Pack: JanSport Juno 73 Pack – yes, its a big pack. They asked us to bring a larger one and really it fit pretty well and carried all my stuff (much to the guide’s chagrin since I abhor a vacuum and must fill empty spaces…) I was probably at 32 pounds with all my and the group gear. Funny story at REI, when we went to go get mom’s pack, we told them of the requirements and he really tried to steer us to a 3000 cu in pack since the 4500 one is really huge. I was hesitant to go smaller, while I did agree with him, 4500 is huge, I didn’t know what kind of bulky group gear our guides would be giving us and I didn’t want to be flouting their requests already. We ended up saying thanks but no thanks to the guy and eventually coming back to find her pack on our own. Its starting to be an issue with REI folks actually. They are very nice and very smart, but they don’t seem to get that some of us have weird requirements (like me and my men’s hiking boot things and our listing for a large pack for this trip) and that sort of bothers me.
Pack Rain Cover: Osprey Raincover XL at MRO, this weighs about 8 oz and squishes down nicely into its carrying case (moreover you can get it BACK into its own case which is downright amazing.) Also, serves double duty as a rain seat that you tighten around yourself while you sit on the ground with the upper part curved around your shoulders. handy when you are under a tarp but still sitting on the ground.
Clothes: (all my clothes lived in a Sea to Summit waterproof bag (8L) to prevent them from getting wet and also served as my pillow at night.)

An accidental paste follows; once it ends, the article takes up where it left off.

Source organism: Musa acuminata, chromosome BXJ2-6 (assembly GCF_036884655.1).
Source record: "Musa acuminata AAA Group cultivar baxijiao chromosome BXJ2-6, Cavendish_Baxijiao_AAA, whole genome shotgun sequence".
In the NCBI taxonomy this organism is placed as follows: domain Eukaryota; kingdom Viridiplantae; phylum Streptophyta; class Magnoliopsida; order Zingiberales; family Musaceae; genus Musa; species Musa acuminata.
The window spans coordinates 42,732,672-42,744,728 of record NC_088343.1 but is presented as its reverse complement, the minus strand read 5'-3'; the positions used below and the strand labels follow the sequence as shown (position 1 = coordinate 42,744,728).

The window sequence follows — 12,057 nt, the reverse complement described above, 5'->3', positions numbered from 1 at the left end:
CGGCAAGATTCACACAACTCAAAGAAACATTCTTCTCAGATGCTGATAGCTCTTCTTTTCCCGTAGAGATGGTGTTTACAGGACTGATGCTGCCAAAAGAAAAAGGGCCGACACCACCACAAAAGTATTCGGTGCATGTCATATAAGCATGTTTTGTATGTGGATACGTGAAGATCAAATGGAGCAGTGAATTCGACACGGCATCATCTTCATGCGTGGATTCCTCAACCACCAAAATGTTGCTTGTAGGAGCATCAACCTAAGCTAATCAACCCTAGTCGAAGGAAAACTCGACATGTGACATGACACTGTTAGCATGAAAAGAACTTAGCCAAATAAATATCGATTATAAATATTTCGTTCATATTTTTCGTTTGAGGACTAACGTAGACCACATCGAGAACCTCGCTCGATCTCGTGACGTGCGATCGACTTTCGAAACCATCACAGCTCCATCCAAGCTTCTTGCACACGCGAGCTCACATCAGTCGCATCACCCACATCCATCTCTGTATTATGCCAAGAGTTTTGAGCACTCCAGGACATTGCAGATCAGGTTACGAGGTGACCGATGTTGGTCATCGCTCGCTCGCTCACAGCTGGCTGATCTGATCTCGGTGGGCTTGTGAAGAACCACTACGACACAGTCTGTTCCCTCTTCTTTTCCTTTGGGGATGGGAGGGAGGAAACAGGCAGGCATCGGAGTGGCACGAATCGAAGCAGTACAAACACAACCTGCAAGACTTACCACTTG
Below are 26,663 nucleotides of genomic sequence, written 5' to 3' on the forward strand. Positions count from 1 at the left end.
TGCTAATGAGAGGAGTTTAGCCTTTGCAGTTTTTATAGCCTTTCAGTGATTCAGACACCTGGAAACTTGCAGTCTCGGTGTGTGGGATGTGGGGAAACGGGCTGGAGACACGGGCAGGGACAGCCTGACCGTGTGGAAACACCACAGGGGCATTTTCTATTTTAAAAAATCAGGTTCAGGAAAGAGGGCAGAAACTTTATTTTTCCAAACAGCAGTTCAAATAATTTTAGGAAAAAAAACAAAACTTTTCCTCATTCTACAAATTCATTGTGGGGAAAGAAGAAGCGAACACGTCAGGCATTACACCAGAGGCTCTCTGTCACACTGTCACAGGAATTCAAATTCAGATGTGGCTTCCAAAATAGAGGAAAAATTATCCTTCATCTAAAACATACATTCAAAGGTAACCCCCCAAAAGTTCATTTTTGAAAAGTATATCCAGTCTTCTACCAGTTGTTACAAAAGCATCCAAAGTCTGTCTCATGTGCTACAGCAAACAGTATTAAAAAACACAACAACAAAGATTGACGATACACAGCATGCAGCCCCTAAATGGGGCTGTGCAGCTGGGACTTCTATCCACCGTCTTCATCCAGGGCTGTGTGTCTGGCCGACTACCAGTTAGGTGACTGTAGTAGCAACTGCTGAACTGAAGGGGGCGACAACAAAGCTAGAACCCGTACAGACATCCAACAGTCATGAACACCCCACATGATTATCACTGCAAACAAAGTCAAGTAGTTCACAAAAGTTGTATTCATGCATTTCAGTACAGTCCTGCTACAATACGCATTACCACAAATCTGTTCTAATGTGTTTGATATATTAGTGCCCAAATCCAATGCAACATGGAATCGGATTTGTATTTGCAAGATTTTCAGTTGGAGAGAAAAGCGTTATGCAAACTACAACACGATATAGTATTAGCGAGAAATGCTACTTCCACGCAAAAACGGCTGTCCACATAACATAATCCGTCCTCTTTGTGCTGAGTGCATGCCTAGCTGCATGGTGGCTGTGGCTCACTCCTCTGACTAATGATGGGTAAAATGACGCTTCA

–>2 shirts (cool max Champion brand from Target on clearance last year) *Necessary* since I sweat and it was warm on the uphills, but cool after you took off your pack. When it was rainy, getting things to dry was a bitch and a half (and the quick dry only made it a bitch to dry off in the sleeping bag with me)
–>Rain Pants that also zipped off to shorts, but walking in these shorts was a clammy affair. I primarily used these over long johns or over my other shorts to keep warm/dry (and the fact that my legs were cold indicated that it was *cold* as I frequently run around in shorts and a wool sweater all year round here in Nor Cali.)
–>Shorts (cool max) I got these at Target and these were FANTASTIC. I need to get a couple more pair since these suckers ROCK.
–>Socks I took 3 pairs of SmartWool (or the REI brand, buy 3 and get 10% off) and swapped socks every day. Some people advocate changing sock mid-day, but I found that if I took of my shoes mid-day that my feet hurt on the afternoon trek. Your mileage may vary. I slept in one pair and alternated the other two. The happyhappyjoyjoy thing about SmartWool is that it does NOT get stinky or gross. Hooray for natural materials!